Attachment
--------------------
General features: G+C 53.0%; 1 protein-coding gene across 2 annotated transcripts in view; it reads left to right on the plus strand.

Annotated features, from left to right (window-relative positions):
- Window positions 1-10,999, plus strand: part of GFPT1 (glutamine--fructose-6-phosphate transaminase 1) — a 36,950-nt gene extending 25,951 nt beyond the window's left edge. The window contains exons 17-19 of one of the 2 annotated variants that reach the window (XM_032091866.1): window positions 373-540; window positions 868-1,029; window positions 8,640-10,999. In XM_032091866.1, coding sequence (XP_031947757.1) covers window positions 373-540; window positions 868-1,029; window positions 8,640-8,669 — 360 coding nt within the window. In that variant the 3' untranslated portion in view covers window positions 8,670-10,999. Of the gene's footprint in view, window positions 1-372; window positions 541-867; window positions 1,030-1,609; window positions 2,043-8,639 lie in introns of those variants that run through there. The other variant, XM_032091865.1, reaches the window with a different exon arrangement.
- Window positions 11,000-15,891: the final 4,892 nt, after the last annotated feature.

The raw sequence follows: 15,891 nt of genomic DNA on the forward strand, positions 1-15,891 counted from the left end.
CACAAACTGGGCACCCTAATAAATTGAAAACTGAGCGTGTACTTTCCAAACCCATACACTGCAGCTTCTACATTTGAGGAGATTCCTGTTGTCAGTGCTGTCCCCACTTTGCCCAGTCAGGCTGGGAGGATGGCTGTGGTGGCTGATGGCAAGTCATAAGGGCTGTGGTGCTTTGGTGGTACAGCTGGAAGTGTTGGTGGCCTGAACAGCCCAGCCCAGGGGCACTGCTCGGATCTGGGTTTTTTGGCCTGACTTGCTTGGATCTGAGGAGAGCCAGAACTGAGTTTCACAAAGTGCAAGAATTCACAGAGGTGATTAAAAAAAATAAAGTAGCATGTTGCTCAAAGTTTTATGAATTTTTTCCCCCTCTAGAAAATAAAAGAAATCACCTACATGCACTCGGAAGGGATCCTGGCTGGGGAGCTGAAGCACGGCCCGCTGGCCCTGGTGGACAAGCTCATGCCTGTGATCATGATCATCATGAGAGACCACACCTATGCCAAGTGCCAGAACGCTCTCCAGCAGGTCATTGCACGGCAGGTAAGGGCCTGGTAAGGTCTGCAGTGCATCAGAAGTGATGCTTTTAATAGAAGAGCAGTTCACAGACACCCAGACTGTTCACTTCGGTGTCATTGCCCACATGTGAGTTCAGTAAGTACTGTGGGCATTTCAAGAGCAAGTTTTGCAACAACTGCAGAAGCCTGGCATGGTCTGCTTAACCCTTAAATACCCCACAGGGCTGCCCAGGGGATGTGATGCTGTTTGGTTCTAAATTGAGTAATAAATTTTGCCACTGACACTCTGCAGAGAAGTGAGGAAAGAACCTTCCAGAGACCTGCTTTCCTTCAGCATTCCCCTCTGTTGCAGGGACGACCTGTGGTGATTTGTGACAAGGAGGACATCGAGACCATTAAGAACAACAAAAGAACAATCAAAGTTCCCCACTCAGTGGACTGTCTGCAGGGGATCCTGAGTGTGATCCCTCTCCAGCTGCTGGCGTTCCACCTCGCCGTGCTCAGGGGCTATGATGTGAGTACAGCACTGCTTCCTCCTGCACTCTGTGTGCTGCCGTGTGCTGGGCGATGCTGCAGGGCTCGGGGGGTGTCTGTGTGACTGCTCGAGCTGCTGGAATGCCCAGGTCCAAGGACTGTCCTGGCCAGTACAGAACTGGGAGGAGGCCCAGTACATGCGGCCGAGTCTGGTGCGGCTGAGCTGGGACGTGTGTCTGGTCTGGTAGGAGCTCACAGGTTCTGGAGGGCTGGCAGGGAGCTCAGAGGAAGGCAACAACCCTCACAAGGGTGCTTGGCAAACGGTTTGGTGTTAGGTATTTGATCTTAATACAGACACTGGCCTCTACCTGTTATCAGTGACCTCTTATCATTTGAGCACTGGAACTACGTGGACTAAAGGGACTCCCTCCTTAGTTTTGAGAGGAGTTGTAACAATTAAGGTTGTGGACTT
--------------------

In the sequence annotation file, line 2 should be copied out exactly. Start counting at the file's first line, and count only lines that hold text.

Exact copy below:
Annotated features, from left to right (window-relative positions):